The Government of Estonia (Estonian: 'Vabariigi Valitsus') or the executive branch is formed by the Prime Minister of Estonia, nominated by the president and approved by the parliament. The government exercises executive power pursuant to the Constitution of Estonia and the laws of the Republic of Estonia and consists of 12 ministers, including the prime minister. The prime minister also has the right to appoint other ministers, whom he or she will assign with a subject to deal with and who will not have a ministry to control, becoming a minister without portfolio who currently is the Minister of Regions. The prime minister has the right to appoint a maximum of 3 such ministers, as the limit of ministers in one government is 15. It is also known as the cabinet. The cabinet carries out the country's domestic and foreign policy, shaped by parliament; it directs and co-ordinates the work of government institutions and bears full responsibility for everything occurring within the authority of executive power. The government, headed by the Prime Minister, thus represents the political leadership of the country and makes decisions in the name of the whole executive power.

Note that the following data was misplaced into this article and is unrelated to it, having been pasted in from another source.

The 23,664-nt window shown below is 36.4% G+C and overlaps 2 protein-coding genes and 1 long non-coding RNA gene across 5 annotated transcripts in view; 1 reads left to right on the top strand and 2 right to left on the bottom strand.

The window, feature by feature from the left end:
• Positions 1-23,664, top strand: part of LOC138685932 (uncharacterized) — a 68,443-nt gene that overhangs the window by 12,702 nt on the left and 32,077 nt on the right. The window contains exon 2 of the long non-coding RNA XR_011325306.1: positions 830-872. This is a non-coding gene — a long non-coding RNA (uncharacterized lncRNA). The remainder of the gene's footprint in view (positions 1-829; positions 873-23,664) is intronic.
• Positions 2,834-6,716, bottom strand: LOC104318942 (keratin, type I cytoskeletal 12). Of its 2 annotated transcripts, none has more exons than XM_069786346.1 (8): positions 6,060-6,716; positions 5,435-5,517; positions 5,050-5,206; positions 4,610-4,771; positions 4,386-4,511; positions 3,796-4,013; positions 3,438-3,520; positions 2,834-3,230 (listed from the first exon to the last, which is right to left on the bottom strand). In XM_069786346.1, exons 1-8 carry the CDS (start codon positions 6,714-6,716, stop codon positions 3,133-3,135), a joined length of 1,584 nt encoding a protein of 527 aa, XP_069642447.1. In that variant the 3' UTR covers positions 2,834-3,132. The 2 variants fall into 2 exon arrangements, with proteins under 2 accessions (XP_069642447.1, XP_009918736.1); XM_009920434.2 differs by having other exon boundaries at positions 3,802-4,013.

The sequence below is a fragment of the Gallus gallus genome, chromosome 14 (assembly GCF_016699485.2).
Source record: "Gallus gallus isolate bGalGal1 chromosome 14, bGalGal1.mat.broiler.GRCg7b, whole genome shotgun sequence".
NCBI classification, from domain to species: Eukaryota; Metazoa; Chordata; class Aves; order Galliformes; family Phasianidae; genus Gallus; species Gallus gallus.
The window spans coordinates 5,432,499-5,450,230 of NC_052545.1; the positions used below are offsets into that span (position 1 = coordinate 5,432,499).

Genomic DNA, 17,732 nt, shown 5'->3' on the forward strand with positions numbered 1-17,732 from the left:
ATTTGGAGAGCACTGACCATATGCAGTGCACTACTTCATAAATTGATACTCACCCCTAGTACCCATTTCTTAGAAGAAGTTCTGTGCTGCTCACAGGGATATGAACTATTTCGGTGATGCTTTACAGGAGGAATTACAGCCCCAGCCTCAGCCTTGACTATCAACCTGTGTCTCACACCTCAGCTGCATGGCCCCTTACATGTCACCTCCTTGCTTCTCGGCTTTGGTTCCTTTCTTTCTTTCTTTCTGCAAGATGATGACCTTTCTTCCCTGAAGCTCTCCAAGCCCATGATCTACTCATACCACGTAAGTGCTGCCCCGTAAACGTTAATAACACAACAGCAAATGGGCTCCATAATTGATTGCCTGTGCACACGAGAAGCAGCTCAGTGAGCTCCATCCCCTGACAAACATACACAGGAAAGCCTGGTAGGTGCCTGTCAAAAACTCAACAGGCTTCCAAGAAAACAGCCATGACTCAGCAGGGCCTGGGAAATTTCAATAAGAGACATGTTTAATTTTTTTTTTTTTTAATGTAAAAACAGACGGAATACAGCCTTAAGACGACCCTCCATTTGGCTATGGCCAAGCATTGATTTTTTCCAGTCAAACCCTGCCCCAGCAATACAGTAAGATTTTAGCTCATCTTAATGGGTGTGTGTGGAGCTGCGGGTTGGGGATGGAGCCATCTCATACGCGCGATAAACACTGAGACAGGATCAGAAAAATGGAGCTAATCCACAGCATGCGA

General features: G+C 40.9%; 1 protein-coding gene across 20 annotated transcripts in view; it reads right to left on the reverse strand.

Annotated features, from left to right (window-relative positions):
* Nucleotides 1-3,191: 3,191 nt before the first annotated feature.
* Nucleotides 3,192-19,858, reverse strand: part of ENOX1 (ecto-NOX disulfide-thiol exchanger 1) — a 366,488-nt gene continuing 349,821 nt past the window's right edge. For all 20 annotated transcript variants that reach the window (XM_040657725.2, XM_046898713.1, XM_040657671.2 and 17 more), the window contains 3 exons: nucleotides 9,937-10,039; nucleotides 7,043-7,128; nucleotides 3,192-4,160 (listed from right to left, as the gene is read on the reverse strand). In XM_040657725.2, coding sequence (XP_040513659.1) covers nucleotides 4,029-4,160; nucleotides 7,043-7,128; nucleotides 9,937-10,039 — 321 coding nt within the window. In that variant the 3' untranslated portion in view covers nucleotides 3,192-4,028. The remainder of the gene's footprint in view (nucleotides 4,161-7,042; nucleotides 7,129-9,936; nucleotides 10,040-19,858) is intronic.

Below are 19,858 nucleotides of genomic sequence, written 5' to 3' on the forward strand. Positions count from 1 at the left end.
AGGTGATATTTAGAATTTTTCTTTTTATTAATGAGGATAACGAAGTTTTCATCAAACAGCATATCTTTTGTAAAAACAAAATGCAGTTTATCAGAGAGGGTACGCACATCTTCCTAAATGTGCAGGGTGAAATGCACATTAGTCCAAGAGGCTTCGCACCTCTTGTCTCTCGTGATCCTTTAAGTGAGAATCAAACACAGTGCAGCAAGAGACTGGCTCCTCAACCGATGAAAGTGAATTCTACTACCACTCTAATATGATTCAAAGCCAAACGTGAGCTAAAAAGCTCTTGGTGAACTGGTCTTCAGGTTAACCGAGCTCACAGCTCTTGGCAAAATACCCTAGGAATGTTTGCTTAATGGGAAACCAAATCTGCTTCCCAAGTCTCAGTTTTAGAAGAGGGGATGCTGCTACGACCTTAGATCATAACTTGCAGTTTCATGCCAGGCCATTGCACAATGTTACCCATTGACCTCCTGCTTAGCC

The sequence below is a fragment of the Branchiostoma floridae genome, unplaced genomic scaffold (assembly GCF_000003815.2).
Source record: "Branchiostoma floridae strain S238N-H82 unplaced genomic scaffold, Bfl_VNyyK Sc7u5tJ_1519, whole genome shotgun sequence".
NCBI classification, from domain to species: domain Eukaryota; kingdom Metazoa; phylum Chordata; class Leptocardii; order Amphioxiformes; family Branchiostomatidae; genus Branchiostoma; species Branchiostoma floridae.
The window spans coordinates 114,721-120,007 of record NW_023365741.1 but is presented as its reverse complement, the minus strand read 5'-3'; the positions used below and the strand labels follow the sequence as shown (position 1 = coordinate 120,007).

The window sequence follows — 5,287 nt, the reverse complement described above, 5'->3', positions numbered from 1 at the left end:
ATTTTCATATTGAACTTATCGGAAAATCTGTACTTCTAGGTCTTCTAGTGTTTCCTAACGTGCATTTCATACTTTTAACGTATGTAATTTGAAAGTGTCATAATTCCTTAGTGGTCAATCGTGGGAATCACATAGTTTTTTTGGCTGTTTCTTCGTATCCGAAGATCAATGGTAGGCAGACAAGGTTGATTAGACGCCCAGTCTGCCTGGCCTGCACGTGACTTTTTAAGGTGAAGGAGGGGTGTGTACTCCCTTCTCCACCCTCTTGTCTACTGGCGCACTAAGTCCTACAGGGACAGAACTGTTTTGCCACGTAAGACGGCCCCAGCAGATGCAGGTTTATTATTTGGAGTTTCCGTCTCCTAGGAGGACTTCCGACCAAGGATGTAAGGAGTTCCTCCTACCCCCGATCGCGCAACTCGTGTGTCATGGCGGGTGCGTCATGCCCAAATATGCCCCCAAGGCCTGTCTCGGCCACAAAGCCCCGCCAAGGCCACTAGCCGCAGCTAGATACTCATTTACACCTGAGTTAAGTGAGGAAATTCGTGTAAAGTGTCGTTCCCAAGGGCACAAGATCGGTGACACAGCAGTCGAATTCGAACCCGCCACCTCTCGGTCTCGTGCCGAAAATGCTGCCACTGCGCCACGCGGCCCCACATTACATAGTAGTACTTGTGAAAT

Estonia has pursued the development of the e-state and e-government. Internet voting is used in elections in Estonia. The first Internet voting took place in the 2005 local elections and the first in a parliamentary election was made available for the 2007 elections, in which 30,275 individuals voted over the Internet. Voters have a chance to invalidate their vote in traditional elections, if they wish to. In its 2007 Worldwide Press Freedom Index, Reporters Without Borders ranked Estonia 3rd out of 169 countries.

Law and courts